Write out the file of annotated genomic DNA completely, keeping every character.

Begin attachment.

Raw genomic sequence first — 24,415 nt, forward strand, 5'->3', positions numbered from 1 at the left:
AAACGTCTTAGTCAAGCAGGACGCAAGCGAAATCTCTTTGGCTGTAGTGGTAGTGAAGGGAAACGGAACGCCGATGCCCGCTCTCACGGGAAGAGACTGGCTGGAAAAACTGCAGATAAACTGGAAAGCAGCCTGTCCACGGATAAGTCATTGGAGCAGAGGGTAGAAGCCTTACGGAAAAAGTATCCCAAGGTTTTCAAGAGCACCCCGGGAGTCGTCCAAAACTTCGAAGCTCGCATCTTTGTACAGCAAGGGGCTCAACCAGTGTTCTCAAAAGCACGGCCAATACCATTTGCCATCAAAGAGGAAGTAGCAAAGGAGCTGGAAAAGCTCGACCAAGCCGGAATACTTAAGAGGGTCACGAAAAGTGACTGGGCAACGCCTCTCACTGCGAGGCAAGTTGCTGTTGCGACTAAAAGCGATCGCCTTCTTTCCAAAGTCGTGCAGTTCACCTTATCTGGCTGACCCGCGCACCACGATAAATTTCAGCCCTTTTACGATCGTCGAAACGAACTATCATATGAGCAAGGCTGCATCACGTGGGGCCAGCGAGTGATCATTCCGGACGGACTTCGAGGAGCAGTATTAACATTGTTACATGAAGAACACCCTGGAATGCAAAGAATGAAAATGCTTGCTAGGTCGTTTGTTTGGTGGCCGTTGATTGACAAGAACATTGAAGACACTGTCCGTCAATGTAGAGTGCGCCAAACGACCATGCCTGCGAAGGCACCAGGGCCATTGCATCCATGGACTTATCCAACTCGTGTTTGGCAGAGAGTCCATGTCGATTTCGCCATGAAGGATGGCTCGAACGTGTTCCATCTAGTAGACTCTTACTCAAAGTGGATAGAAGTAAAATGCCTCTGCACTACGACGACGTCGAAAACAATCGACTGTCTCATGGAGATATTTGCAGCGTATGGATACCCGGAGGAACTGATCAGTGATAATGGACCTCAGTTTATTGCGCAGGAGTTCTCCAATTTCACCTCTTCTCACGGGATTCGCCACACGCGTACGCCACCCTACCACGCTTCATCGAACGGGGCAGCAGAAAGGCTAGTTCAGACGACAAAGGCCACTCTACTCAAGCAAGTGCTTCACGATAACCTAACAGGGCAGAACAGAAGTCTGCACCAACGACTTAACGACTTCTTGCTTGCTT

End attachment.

Raw genomic sequence first — 24,415 nt, forward strand, 5'->3', positions numbered from 1 at the left:
AAACGTCTTAGTCAAGCAGGACGCAAGCGAAATCTCTTTGGCTGTAGTGGTAGTGAAGGGAAACGGAACGCCGATGCCCGCTCTCACGGGAAGAGACTGGCTGGAAAAACTGCAGATAAACTGGAAAGCAGCCTGTCCACGGATAAGTCATTGGAGCAGAGGGTAGAAGCCTTACGGAAAAAGTATCCCAAGGTTTTCAAGAGCACCCCGGGAGTCGTCCAAAACTTCGAAGCTCGCATCTTTGTACAGCAAGGGGCTCAACCAGTGTTCTCAAAAGCACGGCCAATACCATTTGCCATCAAAGAGGAAGTAGCAAAGGAGCTGGAAAAGCTCGACCAAGCCGGAATACTTAAGAGGGTCACGAAAAGTGACTGGGCAACGCCTCTCACTGCGAGGCAAGTTGCTGTTGCGACTAAAAGCGATCGCCTTCTTTCCAAAGTCGTGCAGTTCACCTTATCTGGCTGACCCGCGCACCACGATAAATTTCAGCCCTTTTACGATCGTCGAAACGAACTATCATATGAGCAAGGCTGCATCACGTGGGGCCAGCGAGTGATCATTCCGGACGGACTTCGAGGAGCAGTATTAACATTGTTACATGAAGAACACCCTGGAATGCAAAGAATGAAAATGCTTGCTAGGTCGTTTGTTTGGTGGCCGTTGATTGACAAGAACATTGAAGACACTGTCCGTCAATGTAGAGTGCGCCAAACGACCATGCCTGCGAAGGCACCAGGGCCATTGCATCCATGGACTTATCCAACTCGTGTTTGGCAGAGAGTCCATGTCGATTTCGCCATGAAGGATGGCTCGAACGTGTTCCATCTAGTAGACTCTTACTCAAAGTGGATAGAAGTAAAATGCCTCTGCACTACGACGACGTCGAAAACAATCGACTGTCTCATGGAGATATTTGCAGCGTATGGATACCCGGAGGAACTGATCAGTGATAATGGACCTCAGTTTATTGCGCAGGAGTTCTCCAATTTCACCTCTTCTCACGGGATTCGCCACACGCGTACGCCACCCTACCACGCTTCATCGAACGGGGCAGCAGAAAGGCTAGTTCAGACGACAAAGGCCACTCTACTCAAGCAAGTGCTTCACGATAACCTAACAGGGCAGAACAGAAGTCTGCACCAACGACTTAACGACTTCTTGCTTGCTT